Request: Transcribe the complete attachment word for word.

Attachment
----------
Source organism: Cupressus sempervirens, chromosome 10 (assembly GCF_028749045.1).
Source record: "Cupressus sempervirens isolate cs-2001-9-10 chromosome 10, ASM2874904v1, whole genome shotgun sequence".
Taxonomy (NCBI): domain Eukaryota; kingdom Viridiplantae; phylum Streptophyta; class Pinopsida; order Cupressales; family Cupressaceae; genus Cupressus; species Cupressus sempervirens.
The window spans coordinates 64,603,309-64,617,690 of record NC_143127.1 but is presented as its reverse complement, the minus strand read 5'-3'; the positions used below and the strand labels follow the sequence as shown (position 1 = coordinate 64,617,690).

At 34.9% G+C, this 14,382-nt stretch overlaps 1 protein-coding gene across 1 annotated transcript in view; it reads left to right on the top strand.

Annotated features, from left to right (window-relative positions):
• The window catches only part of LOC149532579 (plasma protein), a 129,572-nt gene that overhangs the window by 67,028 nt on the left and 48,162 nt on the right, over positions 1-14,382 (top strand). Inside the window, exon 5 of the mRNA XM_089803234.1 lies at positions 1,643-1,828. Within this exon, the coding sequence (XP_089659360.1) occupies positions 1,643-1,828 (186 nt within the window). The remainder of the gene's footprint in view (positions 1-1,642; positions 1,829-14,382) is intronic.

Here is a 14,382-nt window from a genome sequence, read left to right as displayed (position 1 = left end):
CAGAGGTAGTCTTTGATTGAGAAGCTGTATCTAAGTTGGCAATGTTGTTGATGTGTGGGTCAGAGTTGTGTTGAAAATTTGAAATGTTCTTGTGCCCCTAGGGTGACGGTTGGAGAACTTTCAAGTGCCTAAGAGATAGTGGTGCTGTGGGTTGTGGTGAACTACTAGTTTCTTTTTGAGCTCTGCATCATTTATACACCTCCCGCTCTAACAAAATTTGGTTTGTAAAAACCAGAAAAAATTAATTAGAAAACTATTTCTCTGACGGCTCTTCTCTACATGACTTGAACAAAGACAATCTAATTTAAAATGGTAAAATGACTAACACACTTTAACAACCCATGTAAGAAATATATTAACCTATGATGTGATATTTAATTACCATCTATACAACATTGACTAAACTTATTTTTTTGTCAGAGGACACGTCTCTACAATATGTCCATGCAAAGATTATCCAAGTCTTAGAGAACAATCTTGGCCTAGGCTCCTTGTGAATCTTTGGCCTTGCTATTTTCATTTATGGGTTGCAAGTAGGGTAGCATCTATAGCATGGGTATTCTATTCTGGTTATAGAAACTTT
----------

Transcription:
Source organism: Cupressus sempervirens, chromosome 10 (assembly GCF_028749045.1).
Source record: "Cupressus sempervirens isolate cs-2001-9-10 chromosome 10, ASM2874904v1, whole genome shotgun sequence".
Taxonomy (NCBI): domain Eukaryota; kingdom Viridiplantae; phylum Streptophyta; class Pinopsida; order Cupressales; family Cupressaceae; genus Cupressus; species Cupressus sempervirens.
The window spans coordinates 64,603,309-64,617,690 of record NC_143127.1 but is presented as its reverse complement, the minus strand read 5'-3'; the positions used below and the strand labels follow the sequence as shown (position 1 = coordinate 64,617,690).

At 34.9% G+C, this 14,382-nt stretch overlaps 1 protein-coding gene across 1 annotated transcript in view; it reads left to right on the top strand.

Annotated features, from left to right (window-relative positions):
• The window catches only part of LOC149532579 (plasma protein), a 129,572-nt gene that overhangs the window by 67,028 nt on the left and 48,162 nt on the right, over positions 1-14,382 (top strand). Inside the window, exon 5 of the mRNA XM_089803234.1 lies at positions 1,643-1,828. Within this exon, the coding sequence (XP_089659360.1) occupies positions 1,643-1,828 (186 nt within the window). The remainder of the gene's footprint in view (positions 1-1,642; positions 1,829-14,382) is intronic.

Here is a 14,382-nt window from a genome sequence, read left to right as displayed (position 1 = left end):
CAGAGGTAGTCTTTGATTGAGAAGCTGTATCTAAGTTGGCAATGTTGTTGATGTGTGGGTCAGAGTTGTGTTGAAAATTTGAAATGTTCTTGTGCCCCTAGGGTGACGGTTGGAGAACTTTCAAGTGCCTAAGAGATAGTGGTGCTGTGGGTTGTGGTGAACTACTAGTTTCTTTTTGAGCTCTGCATCATTTATACACCTCCCGCTCTAACAAAATTTGGTTTGTAAAAACCAGAAAAAATTAATTAGAAAACTATTTCTCTGACGGCTCTTCTCTACATGACTTGAACAAAGACAATCTAATTTAAAATGGTAAAATGACTAACACACTTTAACAACCCATGTAAGAAATATATTAACCTATGATGTGATATTTAATTACCATCTATACAACATTGACTAAACTTATTTTTTTGTCAGAGGACACGTCTCTACAATATGTCCATGCAAAGATTATCCAAGTCTTAGAGAACAATCTTGGCCTAGGCTCCTTGTGAATCTTTGGCCTTGCTATTTTCATTTATGGGTTGCAAGTAGGGTAGCATCTATAGCATGGGTATTCTATTCTGGTTATAGAAACTTT